/Prevent Dental Problems
Prevent Dental Problems 2017-01-11T18:54:29+00:00

Prevent Dental Problems

We can provide excellent services to assist in the maintenance of your overall dental health. Dental prevention and regular check-ups are your insurance policy toward a healthier, pain free, debt-free lifestyle. It encourages a bright smile, fresh breath and an overall good feeling of personal security.

Our dental hygienists will help you with a personalized prevention plan and inform you of products that we feel are appropriate for your needs.

Prevention Philosphy

The Denzinger Family Dentistry philosophy is centered around prevention, starting at an early age. Most of our time with patients is spent explaining the virtues of flossing, brushing, fluoride rinsing, correct diet, etc. While we enjoy, and get a great sense of satisfaction out of restoring smiles and resolving dental issues, we also find rewards in creating patients that we see twice a year for cleanings, and who avoid the need for more involved, more expensive dental work.

When you visit our office we will:

  • Instruct you in the proper methods of tooth brushing, flossing and adjunctive dental health services.
  • Your teeth will be cleaned and polished to remove plaque and tartar both above and below the gumline, eliminating bacteria that lead to cavities, bad breath and gum disease.
  • Fluoride will be applied to the teeth to prevent decay (for children) and root sensitivity/root cavities for adults.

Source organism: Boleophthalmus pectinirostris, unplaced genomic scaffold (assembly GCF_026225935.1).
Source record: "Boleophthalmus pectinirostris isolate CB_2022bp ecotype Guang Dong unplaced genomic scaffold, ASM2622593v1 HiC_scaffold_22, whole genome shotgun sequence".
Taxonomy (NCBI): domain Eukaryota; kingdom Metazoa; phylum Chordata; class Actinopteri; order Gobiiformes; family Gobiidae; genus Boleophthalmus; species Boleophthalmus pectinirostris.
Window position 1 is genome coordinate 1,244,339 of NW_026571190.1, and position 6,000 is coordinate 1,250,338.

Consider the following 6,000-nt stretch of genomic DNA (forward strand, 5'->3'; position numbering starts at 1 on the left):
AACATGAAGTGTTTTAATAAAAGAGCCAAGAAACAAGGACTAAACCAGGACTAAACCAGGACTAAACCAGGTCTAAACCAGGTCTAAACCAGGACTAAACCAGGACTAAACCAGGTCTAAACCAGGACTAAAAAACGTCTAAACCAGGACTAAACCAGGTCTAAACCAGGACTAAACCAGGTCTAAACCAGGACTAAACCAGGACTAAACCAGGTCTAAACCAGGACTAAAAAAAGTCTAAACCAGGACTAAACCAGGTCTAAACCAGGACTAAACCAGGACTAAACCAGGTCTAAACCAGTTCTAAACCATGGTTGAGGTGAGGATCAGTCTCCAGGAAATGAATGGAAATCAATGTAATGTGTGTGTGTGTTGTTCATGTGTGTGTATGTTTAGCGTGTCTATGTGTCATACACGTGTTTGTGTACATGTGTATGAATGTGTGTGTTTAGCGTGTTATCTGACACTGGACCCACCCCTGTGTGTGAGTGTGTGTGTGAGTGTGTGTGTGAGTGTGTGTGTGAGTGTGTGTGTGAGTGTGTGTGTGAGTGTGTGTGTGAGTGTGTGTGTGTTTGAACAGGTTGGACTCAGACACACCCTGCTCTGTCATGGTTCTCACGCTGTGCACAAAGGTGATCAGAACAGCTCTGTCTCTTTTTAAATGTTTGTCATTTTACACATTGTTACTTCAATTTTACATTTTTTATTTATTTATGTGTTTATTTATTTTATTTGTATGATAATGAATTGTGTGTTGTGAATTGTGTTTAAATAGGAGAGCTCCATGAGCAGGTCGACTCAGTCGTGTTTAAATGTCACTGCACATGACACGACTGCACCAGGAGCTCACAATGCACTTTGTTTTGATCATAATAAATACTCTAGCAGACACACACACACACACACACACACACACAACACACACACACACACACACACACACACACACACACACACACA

• Sealants can be easily applied to the chewing surfaces of children’s teeth as a protection against future decay.
  • An oral health diet will be recommended to keep your mouth healthy and cavity free.

Maintaining regular appointments with our dental hygienist and follow-ups with our dentists is important. It is an investment in your overall health!

Brushing

Use a toothbrush with soft bristles and a small strip of fluoride toothpaste. When you brush your teeth, move the brush in small circular motions to reach food particles that may be under your gum line. Hold the toothbrush at an angle and brush slowly and carefully, covering all areas between teeth and the surface of each tooth. It will take you several minutes to thoroughly brush your teeth. Brush up on the lower teeth, down on the upper teeth and the outside, inside and chewing surface of all of your front and back teeth. Brush your tongue and the roof of your mouth before you rinse.

Brush your teeth four times daily to avoid the accumulation of food particles and plaque:

  • In the morning after breakfast
  • After lunch or right after school
  • After dinner
  • At bedtime

As soon as the bristles start to wear down or fray, replace your toothbrush with a new one. Do not swallow any toothpaste; rinse your mouth thoroughly with water after you finish brushing. It is important to carefully floss and brush daily for optimal oral hygiene.

What Happens When You Don’t Brush Your Teeth…

Flossing

For areas between the teeth that a toothbrush can’t reach, dental floss is used to remove food particles and plaque. Dental floss is a thin thread of waxed nylon that is used to reach below the gum line and clean between teeth. It is very important to floss between your teeth every day.

Pull a small length of floss from the dispenser. Wrap the ends of the floss tightly around your middle fingers. Guide the floss between all teeth to the gum line, pulling out any food particles or plaque. Unwrap clean floss from around your fingers as you go, so that you have used the floss from beginning to end when you finish. Floss behind all of your back teeth.

Floss at night to make sure your teeth are squeaky clean before you go to bed. When you first begin flossing, your gums may bleed a little. If the bleeding does not go away after the first few times, let a staff member know at your next appointment.